AT WARD’S BERRY FARM, 30 miles south of Boston, the first day of May dawns cloudy and cold, with a spitting drizzle that renders an umbrella more annoying than helpful. It’s a bad day to plant tomatoes.
“Tomatoes really don’t prefer to be below 50 degrees very often,” says Jim Ward, the farm’s proprietor, who has a hardier constitution than his plants: He’s wearing a flannel shirt with the sleeves rolled up and no jacket; his ruddy cheeks are the only indication that he might be cold. But Ward’s crew is improvising, putting “row cover”, a biodegradable tarp, over the seedlings as they go from the warmth of the greenhouse into the damp chill of the ground. “There’s compost down there that will give us a little heat,” he says. “You’d be surprised, when you trap it in with the row cover, it’s pretty nice down there.”
Good for the tomato plants, cozy under all that compost, but they don’t really have a choice. They have to go into the ground today so that come July, the fruits will be ready for the thousands of Sweetgreen customers in the Boston area who will bite down on the juicy little orbs, once informed—through the salad chain’s email newsletter or smartphone app (or, if they know anything about produce seasonality, common sense)—that the tomatoes are at their peak of ripeness. And to help Ward make these tomatoes extra tasty—though he knows what he’s doing, as he’s been farming for more than three decades—there’s something of a secret weapon lodged in the centre of the one-acre patch: a bright orange hexagon that sits atop a baseball bat–shape stake. Inside the contraption are Wi-Fi-enabled sensors that, every 15 minutes, measure more than a dozen factors that could be affecting the tomatoes: like air temperature, humidity, light, precipitation, wind speed. The bat-shape portion extends 36 inches into the soil, where sensors measure soil temperature and moisture as well as levels of phosphorus, potassium, pH, and nitrogen. That data gets uploaded to the cloud and onto a blockchain—a sequence of data that makes the tomatoes easily traceable throughout their journey from fledging plant to salad bowl. From there, the information can be accessed, at any time, from a smartphone app developed by “blockchain of food” startup Ripe.io.
For Ward, having that instantaneous data at his fingertips is a revelation. “For my whole life as a farmer, any data I ever got about nitrogen, which is something you need in the highest quantity, was gathered by taking a soil sample, sending it out, and waiting a few weeks for the results. By which point it was usually too late to do anything,” he says. “To have it in real time, it changes everything.”
This is the second year Ward has partnered with Sweetgreen and Ripe.io to, as the lingo goes, put his tomatoes on the blockchain. Sweetgreen, a 95-restaurant salad chain that’s become a darling of health-conscious urban lunchers, has installed the sensors in 20 farms to date. It fronts the tech cost—a few hundred dollars in Ward’s case—and the farmers use the data as they see fit. Ward says the technology has enabled him to take immediate action when, say, nitrogen levels are flagging and the patch needs an intervention, and it provides feedback that may change the way he fertilises going forward. (Bye-bye, fresh chicken poop!) The data has also challenged some of his long-held farmer’s wisdom, like the idea that tomatoes taste best immediately after they’re picked (turns out, they actually peak three to five days later), and confirmed other beliefs (“Despite anything I can do, when the temperature drops below 50 degrees at night, the flavour drops off”).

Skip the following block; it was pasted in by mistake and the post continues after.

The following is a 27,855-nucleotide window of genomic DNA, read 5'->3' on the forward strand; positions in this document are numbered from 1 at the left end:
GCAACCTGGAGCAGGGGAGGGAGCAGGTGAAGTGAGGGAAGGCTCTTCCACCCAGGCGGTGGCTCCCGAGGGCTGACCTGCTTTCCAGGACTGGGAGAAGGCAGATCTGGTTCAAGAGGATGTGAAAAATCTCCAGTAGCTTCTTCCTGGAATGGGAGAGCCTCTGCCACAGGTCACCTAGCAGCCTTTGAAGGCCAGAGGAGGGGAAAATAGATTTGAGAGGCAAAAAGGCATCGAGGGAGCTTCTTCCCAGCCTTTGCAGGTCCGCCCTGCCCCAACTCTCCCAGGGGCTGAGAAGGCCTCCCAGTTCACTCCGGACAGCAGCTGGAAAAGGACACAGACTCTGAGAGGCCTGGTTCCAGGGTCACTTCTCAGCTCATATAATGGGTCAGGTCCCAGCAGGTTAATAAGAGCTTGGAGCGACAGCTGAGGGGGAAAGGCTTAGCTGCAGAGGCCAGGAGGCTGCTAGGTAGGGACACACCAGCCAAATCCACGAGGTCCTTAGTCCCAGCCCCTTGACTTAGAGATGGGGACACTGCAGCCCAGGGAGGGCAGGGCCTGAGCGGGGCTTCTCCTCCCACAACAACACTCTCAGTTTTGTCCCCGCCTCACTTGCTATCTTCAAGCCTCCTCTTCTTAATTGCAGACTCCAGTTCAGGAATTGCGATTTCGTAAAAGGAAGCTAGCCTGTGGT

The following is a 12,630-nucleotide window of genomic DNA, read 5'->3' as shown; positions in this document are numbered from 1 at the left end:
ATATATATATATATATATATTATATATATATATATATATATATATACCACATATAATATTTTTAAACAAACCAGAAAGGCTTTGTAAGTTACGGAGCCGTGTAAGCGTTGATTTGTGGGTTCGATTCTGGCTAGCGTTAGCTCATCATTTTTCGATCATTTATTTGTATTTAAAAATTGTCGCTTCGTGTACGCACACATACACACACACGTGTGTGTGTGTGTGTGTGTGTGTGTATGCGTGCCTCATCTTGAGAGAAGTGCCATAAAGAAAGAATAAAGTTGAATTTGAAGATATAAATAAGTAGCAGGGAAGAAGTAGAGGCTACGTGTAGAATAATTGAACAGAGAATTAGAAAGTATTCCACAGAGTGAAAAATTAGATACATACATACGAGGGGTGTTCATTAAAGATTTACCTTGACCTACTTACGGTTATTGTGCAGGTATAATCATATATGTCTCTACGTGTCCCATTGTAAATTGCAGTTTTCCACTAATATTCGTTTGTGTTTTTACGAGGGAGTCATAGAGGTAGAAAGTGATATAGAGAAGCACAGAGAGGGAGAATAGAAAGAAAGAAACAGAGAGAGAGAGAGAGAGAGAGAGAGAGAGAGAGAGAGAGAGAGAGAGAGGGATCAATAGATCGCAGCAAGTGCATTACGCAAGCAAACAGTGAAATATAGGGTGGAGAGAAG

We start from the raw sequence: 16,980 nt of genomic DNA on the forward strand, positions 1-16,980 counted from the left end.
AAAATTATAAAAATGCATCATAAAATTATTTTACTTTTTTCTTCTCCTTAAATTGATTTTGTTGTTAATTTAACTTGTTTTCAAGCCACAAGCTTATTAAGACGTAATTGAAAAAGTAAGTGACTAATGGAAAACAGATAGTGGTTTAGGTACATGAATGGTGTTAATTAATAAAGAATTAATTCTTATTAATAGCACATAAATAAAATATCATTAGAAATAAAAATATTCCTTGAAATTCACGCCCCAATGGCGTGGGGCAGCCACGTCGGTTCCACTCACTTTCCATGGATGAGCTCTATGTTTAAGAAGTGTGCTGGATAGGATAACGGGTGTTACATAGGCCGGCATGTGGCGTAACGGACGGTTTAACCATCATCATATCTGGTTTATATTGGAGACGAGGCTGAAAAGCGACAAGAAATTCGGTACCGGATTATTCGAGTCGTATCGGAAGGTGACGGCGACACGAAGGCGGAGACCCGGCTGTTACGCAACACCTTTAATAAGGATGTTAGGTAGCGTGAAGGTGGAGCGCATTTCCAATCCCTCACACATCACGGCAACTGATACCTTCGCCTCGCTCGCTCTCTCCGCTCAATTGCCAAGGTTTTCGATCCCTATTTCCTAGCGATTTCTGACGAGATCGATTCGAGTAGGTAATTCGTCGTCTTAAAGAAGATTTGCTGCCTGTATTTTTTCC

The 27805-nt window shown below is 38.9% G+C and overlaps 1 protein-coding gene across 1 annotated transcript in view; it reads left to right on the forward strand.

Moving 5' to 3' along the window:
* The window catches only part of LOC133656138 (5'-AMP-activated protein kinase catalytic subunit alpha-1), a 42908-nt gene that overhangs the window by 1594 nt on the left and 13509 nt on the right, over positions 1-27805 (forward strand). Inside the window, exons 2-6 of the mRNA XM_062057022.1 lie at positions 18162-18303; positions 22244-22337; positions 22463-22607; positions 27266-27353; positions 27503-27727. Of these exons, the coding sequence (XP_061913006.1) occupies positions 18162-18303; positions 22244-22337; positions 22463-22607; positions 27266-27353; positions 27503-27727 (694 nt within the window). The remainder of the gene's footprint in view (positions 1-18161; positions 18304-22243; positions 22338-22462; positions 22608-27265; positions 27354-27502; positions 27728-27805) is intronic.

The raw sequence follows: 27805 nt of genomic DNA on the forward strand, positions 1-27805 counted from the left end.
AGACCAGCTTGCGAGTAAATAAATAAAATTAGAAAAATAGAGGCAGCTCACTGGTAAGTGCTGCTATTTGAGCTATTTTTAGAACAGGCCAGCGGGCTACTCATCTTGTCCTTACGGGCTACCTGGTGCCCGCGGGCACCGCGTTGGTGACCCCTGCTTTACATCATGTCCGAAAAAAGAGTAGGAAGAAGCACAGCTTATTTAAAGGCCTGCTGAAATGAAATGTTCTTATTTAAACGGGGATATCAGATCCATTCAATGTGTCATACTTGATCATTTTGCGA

Of course, technology has its limits. Ward looks up at the clouds and shrugs. “The main ingredient is sunlight. That’s one of the things you guys determined,” he gestures to the four Sweetgreen employees who have travelled from the company’s Los Angeles headquarters to check in on the farm, “and that’s one of the things I can’t control.”
“We’ll get there!” one of them chirps.
BY MOST INDICATIONS, THE CONCEPT of salad originated in ancient Rome, and since then, it’s been largely an ancillary dish, an opening act to sit through before the main event (often, a slab of meat) arrives. On the rare occasions that salad is eaten as an entrée, it’s typically accompanied by a sense of martyrdom: “I’ll just have a salad.” Salads have long come in myriad forms, from leafy and green to mayonnaise-y and off-white, but in recent years, thanks largely to shops like Sweetgreen, they’ve become increasingly gourmet. Caramelised portobellos instead of raw button mushrooms, trendy kale instead of iceberg, roasted sesame tofu instead of … did the salad shops of yore even offer tofu?
But salads have never been sexy. They haven’t had their Carl’s Jr. moment—Paris Hilton gnawing on them on the hood of a Bentley— or that money shot of mozzarella stretching from a slice of steaming-hot pizza, the pools of grease so lubricious they’re practically pornographic. Perhaps that’s why Sweetgreen and its competitors tend to shun the “S-word”— “vegetable-forward meals” and “real food” are their terms of choice. But whether the produce they serve is leafy and crunchy or roasted and warm, the goal of the current generation of greens crusaders is the same: Turn vegetables into objects of desire.
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